Gattaca (1997)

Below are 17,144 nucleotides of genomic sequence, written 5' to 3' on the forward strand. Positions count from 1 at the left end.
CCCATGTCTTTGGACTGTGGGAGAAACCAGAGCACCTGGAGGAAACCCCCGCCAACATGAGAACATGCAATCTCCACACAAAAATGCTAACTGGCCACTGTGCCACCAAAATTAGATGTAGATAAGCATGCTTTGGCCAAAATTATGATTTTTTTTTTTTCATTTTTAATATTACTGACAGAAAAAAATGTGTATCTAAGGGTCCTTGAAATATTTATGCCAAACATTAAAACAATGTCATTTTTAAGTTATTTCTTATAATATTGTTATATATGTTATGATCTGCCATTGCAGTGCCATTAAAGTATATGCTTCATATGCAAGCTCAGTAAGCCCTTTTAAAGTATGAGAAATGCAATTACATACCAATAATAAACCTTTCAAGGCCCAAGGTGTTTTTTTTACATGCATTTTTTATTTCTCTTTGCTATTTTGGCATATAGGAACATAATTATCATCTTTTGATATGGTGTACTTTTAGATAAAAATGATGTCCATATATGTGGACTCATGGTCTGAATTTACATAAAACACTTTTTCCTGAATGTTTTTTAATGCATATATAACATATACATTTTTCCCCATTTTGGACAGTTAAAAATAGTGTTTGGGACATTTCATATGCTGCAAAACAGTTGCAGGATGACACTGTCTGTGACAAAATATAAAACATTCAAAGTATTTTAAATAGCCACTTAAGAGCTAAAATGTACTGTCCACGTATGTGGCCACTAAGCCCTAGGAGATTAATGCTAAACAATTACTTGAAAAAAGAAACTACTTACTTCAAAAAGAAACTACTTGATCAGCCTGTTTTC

I almost wasn't going to post on this classic, because I was under the assumption that everyone knows how frickin' awesome this film is. But apparently, box office receipts prove me wrong. What's up with that? I guess it sort of falls between genre audiences since it's science fiction without any special effects. But that clearly gave it more integrity. I mean, why does science fiction have to be all flying cars and talking dinosaurs? No, no, Gattaca is a much more subtle type of postulation about the future, and I for one am definitely intrigued. 12 years after the release of this sparkling gem, I'm not sure if we're any closer to the future described, a future where genetics can predetermine your place in society before you're even insured to go to kindergarten, but we're certainly not any further away. Just look at the insurance process in place now and think of all the stock (literal and figurative) being placed in scientific accuracy and reliability of genetics (I'm still on the fence). I mean, what sort of bullshit is that? Like we're somehow going to be able to unravel the code of millions of years worth of evolution when the fastest supercomputers can't even begin to handle the connections and puzzle pieces? I scoff at your arrogance! But, as we all know, logic is never quite the pretty pony calling the shots at the rodeo known as life. But I digress. The film is sweet! Who didn't want to be an astronaut as a child? And who can't understand the feeling that you're just not allowed to be exactly who'd you like to? Besides, Jude Law is hot, especially when he has all of his hair! And the sets are so classy! Not classy like a glass of Strawberry Hill, but classy like clean and modern! They didn't even have to build them! Instead, they filmed at buildings like Frank Lloyd Wright's 1960 Marin County Civic Center in San Rafael, California (thank you wikipedia). It just feels....plausible. And that is something that science fiction scientists don't always produce in their lab o' hollywood harlots. But why oh why did they try and fake that Uma Thurman is shorter than Ethan Hawke? That's bullshit! He's the short one, why should she be embarrassed? Stand tall my urban sister!